The Ruth Foundation for the Arts (Ruth Arts) marked its debut in the arts philanthropy landscape with the announcement of its inaugural grantmaking cycle. The new foundation is supported by a bequest from the late Ruth DeYoung Kohler II and plans to award grants totaling more than $17 million annually.

Two New Orleans institutions will benefit from the first round: the Rivers Institute and The Black School.

Ruth Arts’ first class of grantees – a first round of funding that precedes the regular giving cycles the organization will undertake later this year – includes 78 nonprofit arts organizations who have received total funding of $1.25 million. of dollars. These individual grants range from $10,000 to $50,000 each.

The Rivers Institute is a non-profit institute for research, publishing and exhibition of contemporary art. Based in New Orleans, Rivers recognizes art as forms of thought shaped by geographic, social, political, environmental and economic histories.

The Black School is a 21st century school that will serve as a community center for a black radical arts education program.

The Ruth Foundation for the Arts is led by Executive Director Karen Patterson, who was most recently Director of Exhibitions at The Fabric Workshop and Museum and Senior Curator at the John Michael Kohler Center for the Arts, alongside Program Director Kim Nguyen, former curator and head of programs at the CCA Wattis Institute. Under their leadership, the grantmaker will seek to explore new possibilities for arts philanthropy that preserve creativity and embrace a people-centered approach.

“I am honored to continue Ruth’s outstanding legacy in such an impactful way,” Patterson said. “She showed us that a thriving artistic community requires support for the entire ecosystem: from exhibition spaces, to festivals, to archives, to artistic environments, to residencies and to school programs. We are truly a multidimensional realm. We rely on each other. And none of this would be possible without the artists.

Built from the inspiration and legacy of Ruth DeYoung Kohler II, a longtime advocate for the Midwestern arts community, Ruth Arts embraces the ethos of the region while operating nationally. Organizations funded in this first grantmaking cycle come from 29 states and vary widely in size. In keeping with the spirit of Ruth Arts, which places particular emphasis on supporting creativity in all its forms, emphasizing the unconventional and the exciting, recipients were not confined to areas or particular kinds of work, and covered a broad spectrum of manufacturing culture.

Ruth Arts is launching a unique artist-focused nomination process for this first round of grants, which was guided by a group of nearly 50 artists. These artists, from across the country and at all stages of their careers, were asked to nominate organizations they felt had profoundly influenced their own engagement with the arts, showcased visionary community programming, and were deeply connected to the processes artists. Winners were then drawn from these nominations.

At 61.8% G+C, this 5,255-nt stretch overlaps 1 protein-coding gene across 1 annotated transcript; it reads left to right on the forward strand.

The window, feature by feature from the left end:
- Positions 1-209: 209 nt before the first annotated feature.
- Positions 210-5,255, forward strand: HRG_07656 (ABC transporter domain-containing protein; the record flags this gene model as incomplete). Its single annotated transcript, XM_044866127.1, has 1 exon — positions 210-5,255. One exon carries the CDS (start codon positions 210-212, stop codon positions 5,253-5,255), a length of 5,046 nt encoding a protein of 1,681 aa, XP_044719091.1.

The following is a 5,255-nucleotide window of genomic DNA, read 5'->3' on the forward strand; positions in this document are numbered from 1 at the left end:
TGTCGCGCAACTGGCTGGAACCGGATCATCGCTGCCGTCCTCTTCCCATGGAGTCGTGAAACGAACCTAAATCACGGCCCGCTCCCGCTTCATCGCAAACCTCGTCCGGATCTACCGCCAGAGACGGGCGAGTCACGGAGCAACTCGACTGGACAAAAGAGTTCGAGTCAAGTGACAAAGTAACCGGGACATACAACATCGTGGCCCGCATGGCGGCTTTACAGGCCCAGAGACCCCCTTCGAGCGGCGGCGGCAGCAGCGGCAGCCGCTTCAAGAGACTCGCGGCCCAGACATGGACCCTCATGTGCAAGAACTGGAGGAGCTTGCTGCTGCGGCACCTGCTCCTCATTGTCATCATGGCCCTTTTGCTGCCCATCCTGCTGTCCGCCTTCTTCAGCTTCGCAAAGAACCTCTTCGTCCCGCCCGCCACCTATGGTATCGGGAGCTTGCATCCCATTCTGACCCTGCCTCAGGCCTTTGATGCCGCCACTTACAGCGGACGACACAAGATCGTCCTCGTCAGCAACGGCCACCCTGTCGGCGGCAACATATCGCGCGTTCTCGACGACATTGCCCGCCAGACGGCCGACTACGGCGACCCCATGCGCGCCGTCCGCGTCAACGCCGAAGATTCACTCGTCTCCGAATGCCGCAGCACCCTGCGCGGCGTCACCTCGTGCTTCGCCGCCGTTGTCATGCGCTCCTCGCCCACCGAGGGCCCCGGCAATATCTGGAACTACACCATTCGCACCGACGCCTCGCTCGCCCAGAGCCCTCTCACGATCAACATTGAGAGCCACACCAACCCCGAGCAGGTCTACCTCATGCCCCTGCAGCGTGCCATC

Artists who participated in the process are: Sarah Braman, Nikesha Breeze, Mel Chin, Andrea Chung, Jennifer Ling Datchuk, Nicholas Galanin, Kati Gegenheimer, Michelle Grabner, Trenton Doyle Hancock, Heather Hart, Dyani White Hawk, Kahlil Robert Irving, Roberto Lugo, Guadalupe Maravilla, Woody De Othello, Ebony G. Patterson, Gala Porras-Kim, Tammie Rubin, Rose B. Simpson, Jaune Quick-to-See Smith, Lisa Stone, Alison Elizabeth Taylor, Mark Thomas Gibson, Nari Ward, Didier William, Saya Woolfalk and Samira Yamin. Others chose to remain anonymous.

While the grants will remain invitation-only for a semester cycle as the foundation grows and develops, Ruth Arts will continue to work with artists to guide and inform its programming, and will regularly host their artist nomination processes.

These leaders and visionaries across the arts, alongside the Ruth Arts Board of Trustees, comprised of some of Kohler’s beloved friends and advisors, serve to guide Ruth Arts through the changing landscape of arts philanthropy while keeping the organization rooted in its values ​​and origins.

“I was really excited when Karen asked me to name an organization,” said artist Rose B. Simpsons. “I felt the power dynamics around institutions could shift, that support could come from real experiences and community dedication rather than grand rhetoric and hierarchies.”

In addition to its grantmaking, Ruth Arts also plans to pilot several important partnerships in the coming years, including the creation of an Artist Advisory Board, a Visiting Artist Program for Art Schools, a grants for artists and research grants for cultural workers.